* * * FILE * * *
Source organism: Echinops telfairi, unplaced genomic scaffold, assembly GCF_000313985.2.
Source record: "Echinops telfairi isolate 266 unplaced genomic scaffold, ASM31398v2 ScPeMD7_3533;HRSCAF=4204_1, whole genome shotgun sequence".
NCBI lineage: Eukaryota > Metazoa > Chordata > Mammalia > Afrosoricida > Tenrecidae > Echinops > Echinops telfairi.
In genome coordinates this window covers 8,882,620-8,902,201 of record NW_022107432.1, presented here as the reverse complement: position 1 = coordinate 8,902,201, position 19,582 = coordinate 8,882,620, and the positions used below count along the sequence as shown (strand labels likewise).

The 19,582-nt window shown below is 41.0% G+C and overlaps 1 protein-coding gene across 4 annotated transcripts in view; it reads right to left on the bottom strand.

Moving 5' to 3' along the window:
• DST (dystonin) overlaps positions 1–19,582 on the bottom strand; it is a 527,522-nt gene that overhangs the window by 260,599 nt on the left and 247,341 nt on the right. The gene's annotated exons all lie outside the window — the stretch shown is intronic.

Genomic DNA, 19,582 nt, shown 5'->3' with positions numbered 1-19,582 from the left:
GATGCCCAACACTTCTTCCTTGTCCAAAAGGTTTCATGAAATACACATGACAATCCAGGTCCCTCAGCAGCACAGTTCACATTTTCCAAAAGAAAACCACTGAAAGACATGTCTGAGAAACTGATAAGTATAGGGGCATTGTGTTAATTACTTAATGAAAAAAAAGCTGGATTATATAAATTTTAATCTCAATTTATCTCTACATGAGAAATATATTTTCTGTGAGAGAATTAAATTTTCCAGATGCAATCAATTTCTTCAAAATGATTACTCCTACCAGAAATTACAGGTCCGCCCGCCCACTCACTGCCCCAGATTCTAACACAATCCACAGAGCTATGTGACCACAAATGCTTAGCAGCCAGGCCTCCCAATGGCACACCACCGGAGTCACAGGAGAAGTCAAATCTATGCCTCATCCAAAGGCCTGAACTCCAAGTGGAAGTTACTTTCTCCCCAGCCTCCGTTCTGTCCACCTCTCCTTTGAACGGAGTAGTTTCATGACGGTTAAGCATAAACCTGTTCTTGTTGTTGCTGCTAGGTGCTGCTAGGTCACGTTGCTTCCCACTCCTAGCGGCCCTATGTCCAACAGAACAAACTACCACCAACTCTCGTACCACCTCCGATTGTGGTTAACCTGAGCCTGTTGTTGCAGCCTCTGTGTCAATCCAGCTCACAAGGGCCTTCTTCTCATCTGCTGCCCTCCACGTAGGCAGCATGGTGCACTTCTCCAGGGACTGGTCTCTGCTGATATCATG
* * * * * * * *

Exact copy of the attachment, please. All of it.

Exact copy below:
Source organism: Echinops telfairi, unplaced genomic scaffold, assembly GCF_000313985.2.
Source record: "Echinops telfairi isolate 266 unplaced genomic scaffold, ASM31398v2 ScPeMD7_3533;HRSCAF=4204_1, whole genome shotgun sequence".
NCBI lineage: Eukaryota > Metazoa > Chordata > Mammalia > Afrosoricida > Tenrecidae > Echinops > Echinops telfairi.
In genome coordinates this window covers 8,882,620-8,902,201 of record NW_022107432.1, presented here as the reverse complement: position 1 = coordinate 8,902,201, position 19,582 = coordinate 8,882,620, and the positions used below count along the sequence as shown (strand labels likewise).

The 19,582-nt window shown below is 41.0% G+C and overlaps 1 protein-coding gene across 4 annotated transcripts in view; it reads right to left on the bottom strand.

Moving 5' to 3' along the window:
• DST (dystonin) overlaps positions 1–19,582 on the bottom strand; it is a 527,522-nt gene that overhangs the window by 260,599 nt on the left and 247,341 nt on the right. The gene's annotated exons all lie outside the window — the stretch shown is intronic.

Genomic DNA, 19,582 nt, shown 5'->3' with positions numbered 1-19,582 from the left:
GATGCCCAACACTTCTTCCTTGTCCAAAAGGTTTCATGAAATACACATGACAATCCAGGTCCCTCAGCAGCACAGTTCACATTTTCCAAAAGAAAACCACTGAAAGACATGTCTGAGAAACTGATAAGTATAGGGGCATTGTGTTAATTACTTAATGAAAAAAAAGCTGGATTATATAAATTTTAATCTCAATTTATCTCTACATGAGAAATATATTTTCTGTGAGAGAATTAAATTTTCCAGATGCAATCAATTTCTTCAAAATGATTACTCCTACCAGAAATTACAGGTCCGCCCGCCCACTCACTGCCCCAGATTCTAACACAATCCACAGAGCTATGTGACCACAAATGCTTAGCAGCCAGGCCTCCCAATGGCACACCACCGGAGTCACAGGAGAAGTCAAATCTATGCCTCATCCAAAGGCCTGAACTCCAAGTGGAAGTTACTTTCTCCCCAGCCTCCGTTCTGTCCACCTCTCCTTTGAACGGAGTAGTTTCATGACGGTTAAGCATAAACCTGTTCTTGTTGTTGCTGCTAGGTGCTGCTAGGTCACGTTGCTTCCCACTCCTAGCGGCCCTATGTCCAACAGAACAAACTACCACCAACTCTCGTACCACCTCCGATTGTGGTTAACCTGAGCCTGTTGTTGCAGCCTCTGTGTCAATCCAGCTCACAAGGGCCTTCTTCTCATCTGCTGCCCTCCACGTAGGCAGCATGGTGCACTTCTCCAGGGACTGGTCTCTGCTGATATCATG